Yes. We all know about how women get osteoporosis from not getting enough exercise or calcium with vitamin d. Other factors that place women at higher risk are relatively loose ligaments as compared to men, wider hips when corrected for knee position, and weak quadriceps and hamstrings. Many people don’t know that the medial quadriceps muscle is at a mechanical disadvantage due to its position in women. Often strengthening this muscle decreases pain in the front of the knee.
John R. Ehteshami, MD
Specialty: Orthopedic Surgery
- orthopedic surgery
- neck & spine surgery
Location and Office HoursPhoenix Orthopaedic Consultants
5605 W Eugie
Glendale, AZ 85304
- BC/BS of Arizona-HMO Arizona
- CIGNA HealthCare
- United Healthcare
- Arrowhead Hospital
- Banner Thunderbird Medical Center
Are women at a higher risk than men for certain sports injuries?
Jennifer Baima, MD, Physical Medicine & Rehabilitation, answered on behalf of Brigham and Women's Hospital
What are menisci of the knee?
Scott Martin, MD, Orthopedic Surgery, answeredSeparating the bones of the knee are two rubbery cartilage pads known as menisci. Named for their crescent-moon shape, the menisci curve around each side of the tibia's top, serving as shock absorbers and helping the bones fit together. Menisci are made of tough, elastic cartilage but are susceptible to injury from the pressure of the thighbone and shin bone they cushion and degenerative changes of the knee.Helpful? 2 people found this helpful.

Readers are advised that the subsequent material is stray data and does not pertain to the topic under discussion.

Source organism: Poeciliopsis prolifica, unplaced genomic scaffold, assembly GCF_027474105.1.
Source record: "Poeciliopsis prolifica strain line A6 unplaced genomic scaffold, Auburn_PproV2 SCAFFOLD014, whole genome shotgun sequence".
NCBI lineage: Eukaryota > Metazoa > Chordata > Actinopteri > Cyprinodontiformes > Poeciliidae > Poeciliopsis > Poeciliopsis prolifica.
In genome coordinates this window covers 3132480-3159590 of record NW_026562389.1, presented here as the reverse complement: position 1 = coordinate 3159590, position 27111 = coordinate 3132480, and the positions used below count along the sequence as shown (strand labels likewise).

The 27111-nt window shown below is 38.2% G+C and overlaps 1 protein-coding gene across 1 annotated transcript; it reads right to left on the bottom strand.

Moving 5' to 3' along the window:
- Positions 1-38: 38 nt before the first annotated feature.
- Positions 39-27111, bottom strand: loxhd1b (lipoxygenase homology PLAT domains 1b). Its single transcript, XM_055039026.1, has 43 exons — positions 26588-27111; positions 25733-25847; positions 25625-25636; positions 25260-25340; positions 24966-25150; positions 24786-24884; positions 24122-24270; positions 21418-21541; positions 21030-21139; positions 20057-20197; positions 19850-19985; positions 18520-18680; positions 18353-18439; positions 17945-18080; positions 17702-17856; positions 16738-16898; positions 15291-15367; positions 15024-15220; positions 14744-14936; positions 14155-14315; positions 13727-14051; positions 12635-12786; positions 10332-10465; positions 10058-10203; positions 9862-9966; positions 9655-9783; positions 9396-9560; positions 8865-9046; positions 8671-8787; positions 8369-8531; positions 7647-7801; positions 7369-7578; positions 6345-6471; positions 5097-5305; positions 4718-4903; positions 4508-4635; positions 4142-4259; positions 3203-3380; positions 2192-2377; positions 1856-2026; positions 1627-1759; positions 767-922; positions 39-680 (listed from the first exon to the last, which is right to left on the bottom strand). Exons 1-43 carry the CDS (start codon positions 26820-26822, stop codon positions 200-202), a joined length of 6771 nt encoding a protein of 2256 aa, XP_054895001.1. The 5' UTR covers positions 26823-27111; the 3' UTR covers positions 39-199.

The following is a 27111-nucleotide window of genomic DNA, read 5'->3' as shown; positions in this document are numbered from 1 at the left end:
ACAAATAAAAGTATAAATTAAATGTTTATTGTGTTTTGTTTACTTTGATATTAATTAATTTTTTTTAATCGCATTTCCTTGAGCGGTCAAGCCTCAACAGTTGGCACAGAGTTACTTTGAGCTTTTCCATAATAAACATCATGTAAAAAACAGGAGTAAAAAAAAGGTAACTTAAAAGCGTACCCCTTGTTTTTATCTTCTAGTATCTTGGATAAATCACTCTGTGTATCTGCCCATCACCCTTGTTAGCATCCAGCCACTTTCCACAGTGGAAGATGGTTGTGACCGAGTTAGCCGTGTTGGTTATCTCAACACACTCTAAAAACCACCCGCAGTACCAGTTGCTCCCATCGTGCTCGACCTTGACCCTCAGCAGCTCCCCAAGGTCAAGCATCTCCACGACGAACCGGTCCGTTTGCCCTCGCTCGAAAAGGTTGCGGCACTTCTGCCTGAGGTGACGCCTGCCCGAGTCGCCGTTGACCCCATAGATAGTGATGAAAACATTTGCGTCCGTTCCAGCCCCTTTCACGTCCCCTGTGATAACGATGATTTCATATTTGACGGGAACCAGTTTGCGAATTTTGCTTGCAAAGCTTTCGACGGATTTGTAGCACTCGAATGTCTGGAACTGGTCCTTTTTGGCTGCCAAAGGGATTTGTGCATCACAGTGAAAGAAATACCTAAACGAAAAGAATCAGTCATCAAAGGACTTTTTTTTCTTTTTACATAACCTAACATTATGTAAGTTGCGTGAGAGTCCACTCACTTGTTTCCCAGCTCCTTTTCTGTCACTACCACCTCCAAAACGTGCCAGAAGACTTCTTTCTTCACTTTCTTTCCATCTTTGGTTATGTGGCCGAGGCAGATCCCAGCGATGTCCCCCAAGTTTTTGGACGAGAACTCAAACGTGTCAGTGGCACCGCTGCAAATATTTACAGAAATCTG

How do my muscles change as I age?
Vonda Wright, MD, Orthopedic Surgery, answeredThe changes seen in our muscles as we age are largely the result of loss of muscle cells, decreased size of muscle fibers, and increased muscle stiffness. Most of the muscle changes seen with aging are caused by the loss of lean muscle mass, or sarco penia.
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